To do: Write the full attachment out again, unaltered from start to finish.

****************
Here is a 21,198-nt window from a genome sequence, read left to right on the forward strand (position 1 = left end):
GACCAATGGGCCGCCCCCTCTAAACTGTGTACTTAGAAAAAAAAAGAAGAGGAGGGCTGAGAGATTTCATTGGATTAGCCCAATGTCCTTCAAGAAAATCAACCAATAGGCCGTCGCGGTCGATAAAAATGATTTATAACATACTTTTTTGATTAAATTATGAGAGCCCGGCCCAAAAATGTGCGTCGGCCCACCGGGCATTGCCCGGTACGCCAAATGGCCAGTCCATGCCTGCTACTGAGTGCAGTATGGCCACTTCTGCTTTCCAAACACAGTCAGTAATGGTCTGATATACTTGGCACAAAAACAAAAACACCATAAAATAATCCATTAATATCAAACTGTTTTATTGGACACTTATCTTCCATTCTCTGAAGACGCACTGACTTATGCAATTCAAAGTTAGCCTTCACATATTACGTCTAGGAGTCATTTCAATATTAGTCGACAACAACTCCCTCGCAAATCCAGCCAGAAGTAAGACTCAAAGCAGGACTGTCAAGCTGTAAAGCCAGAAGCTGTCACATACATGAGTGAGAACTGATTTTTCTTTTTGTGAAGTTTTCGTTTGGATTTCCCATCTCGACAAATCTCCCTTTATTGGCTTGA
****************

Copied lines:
Here is a 21,198-nt window from a genome sequence, read left to right on the forward strand (position 1 = left end):
GACCAATGGGCCGCCCCCTCTAAACTGTGTACTTAGAAAAAAAAAGAAGAGGAGGGCTGAGAGATTTCATTGGATTAGCCCAATGTCCTTCAAGAAAATCAACCAATAGGCCGTCGCGGTCGATAAAAATGATTTATAACATACTTTTTTGATTAAATTATGAGAGCCCGGCCCAAAAATGTGCGTCGGCCCACCGGGCATTGCCCGGTACGCCAAATGGCCAGTCCATGCCTGCTACTGAGTGCAGTATGGCCACTTCTGCTTTCCAAACACAGTCAGTAATGGTCTGATATACTTGGCACAAAAACAAAAACACCATAAAATAATCCATTAATATCAAACTGTTTTATTGGACACTTATCTTCCATTCTCTGAAGACGCACTGACTTATGCAATTCAAAGTTAGCCTTCACATATTACGTCTAGGAGTCATTTCAATATTAGTCGACAACAACTCCCTCGCAAATCCAGCCAGAAGTAAGACTCAAAGCAGGACTGTCAAGCTGTAAAGCCAGAAGCTGTCACATACATGAGTGAGAACTGATTTTTCTTTTTGTGAAGTTTTCGTTTGGATTTCCCATCTCGACAAATCTCCCTTTATTGGCTTGA